Greek And Puerto Rican Bankruptcies: Open Borders in Action
From the NYT:
By MARY WILLIAMS WALSH JUNE 30, 2015
… Government spending and debt service became a Rubik’s cube of interrelated, crisscrossing payments. In 2012, Moody’s decided to solve the puzzle and found there were about $10 billion more bonds outstanding than it had counted before….
Good job, Moody’s! Well, except for the part about losing track of $10 billion before 2012 …
In May, Puerto Rico made the remarkable announcement that its main pension system was down to just seven-tenths of a penny for every dollar the retirees are due. A properly funded pension system has 100 cents on the dollar. It is not clear how the pension system is paying retirees, but when its remaining seven-tenths of a penny is spent, it will become a pay-as-you-go system, with hundreds of millions of dollars of new claims on the central government.
As with the example of Greece and the EU, Puerto Rico’s ill-defined borders with the United States encourage irresponsibility.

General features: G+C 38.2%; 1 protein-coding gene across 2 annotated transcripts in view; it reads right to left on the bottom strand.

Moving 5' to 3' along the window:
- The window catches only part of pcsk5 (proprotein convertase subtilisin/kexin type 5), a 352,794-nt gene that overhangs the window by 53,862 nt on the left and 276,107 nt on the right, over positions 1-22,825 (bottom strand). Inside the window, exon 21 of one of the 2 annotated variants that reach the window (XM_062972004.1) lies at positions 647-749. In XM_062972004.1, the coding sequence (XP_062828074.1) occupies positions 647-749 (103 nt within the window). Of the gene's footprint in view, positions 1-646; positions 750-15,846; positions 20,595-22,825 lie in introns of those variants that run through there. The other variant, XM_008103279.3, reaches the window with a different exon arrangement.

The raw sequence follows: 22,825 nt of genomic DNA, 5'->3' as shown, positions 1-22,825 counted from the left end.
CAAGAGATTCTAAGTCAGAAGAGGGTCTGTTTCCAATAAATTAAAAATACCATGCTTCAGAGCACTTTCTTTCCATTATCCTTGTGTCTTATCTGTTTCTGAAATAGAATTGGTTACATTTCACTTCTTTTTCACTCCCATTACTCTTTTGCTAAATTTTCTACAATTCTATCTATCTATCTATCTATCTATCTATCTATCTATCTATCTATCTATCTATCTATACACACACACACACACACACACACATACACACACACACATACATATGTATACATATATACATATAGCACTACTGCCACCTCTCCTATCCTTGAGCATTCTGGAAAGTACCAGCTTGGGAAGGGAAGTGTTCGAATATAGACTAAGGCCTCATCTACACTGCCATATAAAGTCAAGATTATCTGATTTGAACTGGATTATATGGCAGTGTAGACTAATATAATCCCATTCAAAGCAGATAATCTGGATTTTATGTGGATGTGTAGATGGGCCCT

These two similar financial fiascos illustrate the ironies of cosmopolitanism vs. nationalism. Cosmopolitanism is seen as smarter because cosmopolitans tend to have more confidence in their own intelligence:
Then: “Sure, those Greeks and Puerto Ricans speak different languages than us and have different cultures and different customs, but I’m not some backward provincial. I’m so smart I can understand all that tricky little stuff, so I feel completely confident lending them a billion dollars each.”
Now: “Help! We need a bailout! Who could possibly have foreseen that the Greeks and Puerto Ricans weren’t going to be good credit risks?”
Tomorrow: “Sure, lending 100 quadrillion credits to Alpha Centauri may seem worrisome to Earthling bumpkins who have never been beyond Pluto, but you wouldn’t want to sound like one of them, would you?”